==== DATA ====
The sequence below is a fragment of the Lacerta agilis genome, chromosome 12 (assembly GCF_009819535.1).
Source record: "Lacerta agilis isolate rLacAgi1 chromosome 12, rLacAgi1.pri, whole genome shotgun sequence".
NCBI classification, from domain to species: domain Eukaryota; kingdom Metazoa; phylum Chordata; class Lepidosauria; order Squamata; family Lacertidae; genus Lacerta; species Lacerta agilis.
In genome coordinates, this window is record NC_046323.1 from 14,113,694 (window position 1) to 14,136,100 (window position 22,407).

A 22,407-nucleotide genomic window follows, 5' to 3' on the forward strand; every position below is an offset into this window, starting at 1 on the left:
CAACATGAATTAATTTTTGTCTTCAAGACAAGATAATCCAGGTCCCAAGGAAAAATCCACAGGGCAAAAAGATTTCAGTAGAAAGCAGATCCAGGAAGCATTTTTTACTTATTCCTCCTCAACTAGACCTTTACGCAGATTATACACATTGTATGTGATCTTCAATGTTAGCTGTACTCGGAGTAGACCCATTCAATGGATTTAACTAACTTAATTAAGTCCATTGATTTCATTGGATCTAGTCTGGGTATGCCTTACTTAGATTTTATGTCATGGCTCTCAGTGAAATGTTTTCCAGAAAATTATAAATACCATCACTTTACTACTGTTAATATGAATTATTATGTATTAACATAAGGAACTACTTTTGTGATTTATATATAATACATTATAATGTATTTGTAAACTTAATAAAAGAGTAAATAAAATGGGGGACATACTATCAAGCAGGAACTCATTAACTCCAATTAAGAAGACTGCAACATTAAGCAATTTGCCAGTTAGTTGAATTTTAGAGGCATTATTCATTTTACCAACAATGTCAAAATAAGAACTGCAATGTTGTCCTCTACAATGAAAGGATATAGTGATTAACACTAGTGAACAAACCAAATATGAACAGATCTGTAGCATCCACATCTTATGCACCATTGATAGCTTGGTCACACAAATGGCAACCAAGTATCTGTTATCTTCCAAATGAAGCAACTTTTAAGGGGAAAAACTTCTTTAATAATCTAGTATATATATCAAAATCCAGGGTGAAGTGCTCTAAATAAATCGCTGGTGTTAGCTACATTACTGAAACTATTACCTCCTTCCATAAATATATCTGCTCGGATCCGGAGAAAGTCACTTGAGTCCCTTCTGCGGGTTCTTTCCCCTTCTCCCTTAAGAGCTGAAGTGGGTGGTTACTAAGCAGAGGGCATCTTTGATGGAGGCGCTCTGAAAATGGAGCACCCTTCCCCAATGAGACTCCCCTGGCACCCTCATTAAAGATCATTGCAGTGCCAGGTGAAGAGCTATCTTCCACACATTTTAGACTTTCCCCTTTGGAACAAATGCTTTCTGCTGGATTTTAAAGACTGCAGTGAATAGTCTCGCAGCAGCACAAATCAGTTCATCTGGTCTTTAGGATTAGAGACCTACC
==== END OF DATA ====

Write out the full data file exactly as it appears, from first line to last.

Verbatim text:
The sequence below is a fragment of the Lacerta agilis genome, chromosome 12 (assembly GCF_009819535.1).
Source record: "Lacerta agilis isolate rLacAgi1 chromosome 12, rLacAgi1.pri, whole genome shotgun sequence".
NCBI classification, from domain to species: domain Eukaryota; kingdom Metazoa; phylum Chordata; class Lepidosauria; order Squamata; family Lacertidae; genus Lacerta; species Lacerta agilis.
In genome coordinates, this window is record NC_046323.1 from 14,113,694 (window position 1) to 14,136,100 (window position 22,407).

A 22,407-nucleotide genomic window follows, 5' to 3' on the forward strand; every position below is an offset into this window, starting at 1 on the left:
CAACATGAATTAATTTTTGTCTTCAAGACAAGATAATCCAGGTCCCAAGGAAAAATCCACAGGGCAAAAAGATTTCAGTAGAAAGCAGATCCAGGAAGCATTTTTTACTTATTCCTCCTCAACTAGACCTTTACGCAGATTATACACATTGTATGTGATCTTCAATGTTAGCTGTACTCGGAGTAGACCCATTCAATGGATTTAACTAACTTAATTAAGTCCATTGATTTCATTGGATCTAGTCTGGGTATGCCTTACTTAGATTTTATGTCATGGCTCTCAGTGAAATGTTTTCCAGAAAATTATAAATACCATCACTTTACTACTGTTAATATGAATTATTATGTATTAACATAAGGAACTACTTTTGTGATTTATATATAATACATTATAATGTATTTGTAAACTTAATAAAAGAGTAAATAAAATGGGGGACATACTATCAAGCAGGAACTCATTAACTCCAATTAAGAAGACTGCAACATTAAGCAATTTGCCAGTTAGTTGAATTTTAGAGGCATTATTCATTTTACCAACAATGTCAAAATAAGAACTGCAATGTTGTCCTCTACAATGAAAGGATATAGTGATTAACACTAGTGAACAAACCAAATATGAACAGATCTGTAGCATCCACATCTTATGCACCATTGATAGCTTGGTCACACAAATGGCAACCAAGTATCTGTTATCTTCCAAATGAAGCAACTTTTAAGGGGAAAAACTTCTTTAATAATCTAGTATATATATCAAAATCCAGGGTGAAGTGCTCTAAATAAATCGCTGGTGTTAGCTACATTACTGAAACTATTACCTCCTTCCATAAATATATCTGCTCGGATCCGGAGAAAGTCACTTGAGTCCCTTCTGCGGGTTCTTTCCCCTTCTCCCTTAAGAGCTGAAGTGGGTGGTTACTAAGCAGAGGGCATCTTTGATGGAGGCGCTCTGAAAATGGAGCACCCTTCCCCAATGAGACTCCCCTGGCACCCTCATTAAAGATCATTGCAGTGCCAGGTGAAGAGCTATCTTCCACACATTTTAGACTTTCCCCTTTGGAACAAATGCTTTCTGCTGGATTTTAAAGACTGCAGTGAATAGTCTCGCAGCAGCACAAATCAGTTCATCTGGTCTTTAGGATTAGAGACCTACC